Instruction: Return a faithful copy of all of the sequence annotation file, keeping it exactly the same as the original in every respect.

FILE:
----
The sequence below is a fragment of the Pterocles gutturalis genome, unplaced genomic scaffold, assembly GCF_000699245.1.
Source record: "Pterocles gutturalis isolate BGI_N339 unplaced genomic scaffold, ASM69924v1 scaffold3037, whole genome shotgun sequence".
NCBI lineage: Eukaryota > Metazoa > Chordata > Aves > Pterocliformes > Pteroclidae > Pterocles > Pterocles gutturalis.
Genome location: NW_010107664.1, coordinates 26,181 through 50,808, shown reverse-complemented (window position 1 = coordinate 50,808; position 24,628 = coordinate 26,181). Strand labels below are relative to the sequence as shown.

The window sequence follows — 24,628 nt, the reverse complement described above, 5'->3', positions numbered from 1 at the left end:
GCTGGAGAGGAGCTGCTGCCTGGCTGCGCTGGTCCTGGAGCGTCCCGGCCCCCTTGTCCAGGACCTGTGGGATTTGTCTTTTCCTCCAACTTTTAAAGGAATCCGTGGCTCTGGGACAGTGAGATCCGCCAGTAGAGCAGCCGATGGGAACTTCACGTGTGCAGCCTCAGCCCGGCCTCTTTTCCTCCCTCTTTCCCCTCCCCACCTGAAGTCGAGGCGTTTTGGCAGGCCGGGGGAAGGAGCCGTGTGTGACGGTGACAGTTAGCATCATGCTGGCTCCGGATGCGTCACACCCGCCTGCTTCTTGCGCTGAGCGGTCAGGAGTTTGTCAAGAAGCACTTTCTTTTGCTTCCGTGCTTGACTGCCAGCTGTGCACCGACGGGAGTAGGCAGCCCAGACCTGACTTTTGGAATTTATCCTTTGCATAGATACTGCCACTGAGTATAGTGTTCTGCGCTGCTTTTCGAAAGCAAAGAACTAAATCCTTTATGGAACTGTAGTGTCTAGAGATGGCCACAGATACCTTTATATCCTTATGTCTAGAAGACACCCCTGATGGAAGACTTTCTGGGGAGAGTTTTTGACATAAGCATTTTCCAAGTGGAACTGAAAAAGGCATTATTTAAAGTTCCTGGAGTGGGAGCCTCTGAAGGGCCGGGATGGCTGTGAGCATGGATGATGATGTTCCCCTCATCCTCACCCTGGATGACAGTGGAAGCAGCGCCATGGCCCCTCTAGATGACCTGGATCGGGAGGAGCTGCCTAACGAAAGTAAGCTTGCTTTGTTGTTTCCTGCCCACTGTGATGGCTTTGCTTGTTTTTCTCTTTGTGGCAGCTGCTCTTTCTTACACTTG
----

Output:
The sequence below is a fragment of the Pterocles gutturalis genome, unplaced genomic scaffold, assembly GCF_000699245.1.
Source record: "Pterocles gutturalis isolate BGI_N339 unplaced genomic scaffold, ASM69924v1 scaffold3037, whole genome shotgun sequence".
NCBI lineage: Eukaryota > Metazoa > Chordata > Aves > Pterocliformes > Pteroclidae > Pterocles > Pterocles gutturalis.
Genome location: NW_010107664.1, coordinates 26,181 through 50,808, shown reverse-complemented (window position 1 = coordinate 50,808; position 24,628 = coordinate 26,181). Strand labels below are relative to the sequence as shown.

The window sequence follows — 24,628 nt, the reverse complement described above, 5'->3', positions numbered from 1 at the left end:
GCTGGAGAGGAGCTGCTGCCTGGCTGCGCTGGTCCTGGAGCGTCCCGGCCCCCTTGTCCAGGACCTGTGGGATTTGTCTTTTCCTCCAACTTTTAAAGGAATCCGTGGCTCTGGGACAGTGAGATCCGCCAGTAGAGCAGCCGATGGGAACTTCACGTGTGCAGCCTCAGCCCGGCCTCTTTTCCTCCCTCTTTCCCCTCCCCACCTGAAGTCGAGGCGTTTTGGCAGGCCGGGGGAAGGAGCCGTGTGTGACGGTGACAGTTAGCATCATGCTGGCTCCGGATGCGTCACACCCGCCTGCTTCTTGCGCTGAGCGGTCAGGAGTTTGTCAAGAAGCACTTTCTTTTGCTTCCGTGCTTGACTGCCAGCTGTGCACCGACGGGAGTAGGCAGCCCAGACCTGACTTTTGGAATTTATCCTTTGCATAGATACTGCCACTGAGTATAGTGTTCTGCGCTGCTTTTCGAAAGCAAAGAACTAAATCCTTTATGGAACTGTAGTGTCTAGAGATGGCCACAGATACCTTTATATCCTTATGTCTAGAAGACACCCCTGATGGAAGACTTTCTGGGGAGAGTTTTTGACATAAGCATTTTCCAAGTGGAACTGAAAAAGGCATTATTTAAAGTTCCTGGAGTGGGAGCCTCTGAAGGGCCGGGATGGCTGTGAGCATGGATGATGATGTTCCCCTCATCCTCACCCTGGATGACAGTGGAAGCAGCGCCATGGCCCCTCTAGATGACCTGGATCGGGAGGAGCTGCCTAACGAAAGTAAGCTTGCTTTGTTGTTTCCTGCCCACTGTGATGGCTTTGCTTGTTTTTCTCTTTGTGGCAGCTGCTCTTTCTTACACTTG